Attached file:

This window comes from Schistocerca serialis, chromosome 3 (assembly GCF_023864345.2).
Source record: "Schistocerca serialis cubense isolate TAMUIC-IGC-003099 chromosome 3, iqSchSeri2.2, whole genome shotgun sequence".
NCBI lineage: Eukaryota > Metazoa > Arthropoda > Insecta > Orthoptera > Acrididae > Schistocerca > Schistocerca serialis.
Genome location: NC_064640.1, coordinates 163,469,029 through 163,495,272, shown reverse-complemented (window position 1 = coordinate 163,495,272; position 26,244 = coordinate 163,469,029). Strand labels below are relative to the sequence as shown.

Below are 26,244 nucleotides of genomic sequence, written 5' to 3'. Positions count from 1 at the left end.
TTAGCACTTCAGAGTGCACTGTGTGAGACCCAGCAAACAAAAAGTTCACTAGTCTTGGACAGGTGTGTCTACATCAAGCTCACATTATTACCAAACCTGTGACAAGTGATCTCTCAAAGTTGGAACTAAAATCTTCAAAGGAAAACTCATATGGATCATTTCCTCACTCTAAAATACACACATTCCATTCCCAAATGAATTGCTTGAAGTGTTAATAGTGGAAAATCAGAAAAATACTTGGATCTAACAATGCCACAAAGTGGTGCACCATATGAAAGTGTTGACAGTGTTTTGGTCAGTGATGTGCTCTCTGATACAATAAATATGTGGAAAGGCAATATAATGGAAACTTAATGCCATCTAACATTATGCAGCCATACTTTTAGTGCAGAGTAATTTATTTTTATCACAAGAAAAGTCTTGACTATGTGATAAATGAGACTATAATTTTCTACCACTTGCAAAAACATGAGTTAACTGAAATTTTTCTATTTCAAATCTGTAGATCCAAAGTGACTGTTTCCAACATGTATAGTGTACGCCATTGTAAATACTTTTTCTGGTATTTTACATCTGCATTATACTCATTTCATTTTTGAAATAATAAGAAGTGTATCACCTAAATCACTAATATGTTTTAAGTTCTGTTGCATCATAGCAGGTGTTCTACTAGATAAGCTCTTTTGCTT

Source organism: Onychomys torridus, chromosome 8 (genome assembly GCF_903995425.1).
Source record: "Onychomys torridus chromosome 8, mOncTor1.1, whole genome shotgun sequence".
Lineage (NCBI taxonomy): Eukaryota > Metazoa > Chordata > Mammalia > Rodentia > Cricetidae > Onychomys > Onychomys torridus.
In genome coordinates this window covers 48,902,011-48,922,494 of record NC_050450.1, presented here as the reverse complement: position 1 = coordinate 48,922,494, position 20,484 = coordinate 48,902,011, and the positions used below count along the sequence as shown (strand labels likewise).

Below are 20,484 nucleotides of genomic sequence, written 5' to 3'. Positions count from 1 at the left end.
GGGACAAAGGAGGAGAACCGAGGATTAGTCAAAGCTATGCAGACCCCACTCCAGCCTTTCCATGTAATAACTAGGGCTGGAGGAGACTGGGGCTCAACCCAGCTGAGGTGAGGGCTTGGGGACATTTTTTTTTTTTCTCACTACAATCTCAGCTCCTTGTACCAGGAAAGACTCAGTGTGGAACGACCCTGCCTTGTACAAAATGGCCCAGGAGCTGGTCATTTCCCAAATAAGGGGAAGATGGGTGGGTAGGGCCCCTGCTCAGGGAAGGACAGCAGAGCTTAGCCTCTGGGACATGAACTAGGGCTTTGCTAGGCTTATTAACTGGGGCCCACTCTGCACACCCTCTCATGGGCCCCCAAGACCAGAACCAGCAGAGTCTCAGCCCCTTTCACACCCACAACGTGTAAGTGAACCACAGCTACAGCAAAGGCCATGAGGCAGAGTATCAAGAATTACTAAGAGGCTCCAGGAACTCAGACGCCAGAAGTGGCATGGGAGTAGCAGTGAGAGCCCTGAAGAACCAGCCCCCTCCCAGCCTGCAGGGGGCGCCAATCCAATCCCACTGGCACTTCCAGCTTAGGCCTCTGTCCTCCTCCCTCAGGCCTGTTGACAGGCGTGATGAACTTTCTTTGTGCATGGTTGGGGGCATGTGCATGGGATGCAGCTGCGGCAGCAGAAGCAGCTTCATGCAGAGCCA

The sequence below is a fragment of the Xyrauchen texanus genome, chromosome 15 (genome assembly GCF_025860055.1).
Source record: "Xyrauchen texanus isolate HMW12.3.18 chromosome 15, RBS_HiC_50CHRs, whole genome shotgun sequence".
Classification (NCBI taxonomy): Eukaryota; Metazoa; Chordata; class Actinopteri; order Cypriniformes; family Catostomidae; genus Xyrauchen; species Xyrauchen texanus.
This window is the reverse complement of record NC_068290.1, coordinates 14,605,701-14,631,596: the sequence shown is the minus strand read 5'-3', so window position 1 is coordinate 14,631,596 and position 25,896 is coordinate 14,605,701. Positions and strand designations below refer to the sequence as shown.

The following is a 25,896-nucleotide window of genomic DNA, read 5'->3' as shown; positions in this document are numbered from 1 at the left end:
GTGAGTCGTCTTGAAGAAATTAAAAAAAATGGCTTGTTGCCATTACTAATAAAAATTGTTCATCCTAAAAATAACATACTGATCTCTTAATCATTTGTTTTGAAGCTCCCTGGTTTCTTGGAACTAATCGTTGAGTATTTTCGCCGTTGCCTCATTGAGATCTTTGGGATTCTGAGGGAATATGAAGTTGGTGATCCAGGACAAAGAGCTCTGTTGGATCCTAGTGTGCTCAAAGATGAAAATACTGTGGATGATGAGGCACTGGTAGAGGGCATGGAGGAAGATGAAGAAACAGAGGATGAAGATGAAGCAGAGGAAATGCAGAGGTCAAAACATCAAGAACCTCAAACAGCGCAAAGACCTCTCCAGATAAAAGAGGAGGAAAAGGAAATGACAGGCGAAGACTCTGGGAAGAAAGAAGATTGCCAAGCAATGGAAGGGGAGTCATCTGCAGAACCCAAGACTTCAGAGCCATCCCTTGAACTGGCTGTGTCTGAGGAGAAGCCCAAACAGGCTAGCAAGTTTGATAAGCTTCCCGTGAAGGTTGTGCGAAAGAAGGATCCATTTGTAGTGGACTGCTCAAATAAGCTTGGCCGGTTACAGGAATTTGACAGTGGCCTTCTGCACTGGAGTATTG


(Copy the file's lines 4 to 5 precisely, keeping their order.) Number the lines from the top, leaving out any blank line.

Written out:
Genome location: NC_064640.1, coordinates 163,469,029 through 163,495,272, shown reverse-complemented (window position 1 = coordinate 163,495,272; position 26,244 = coordinate 163,469,029). Strand labels below are relative to the sequence as shown.

Below are 26,244 nucleotides of genomic sequence, written 5' to 3'. Positions count from 1 at the left end.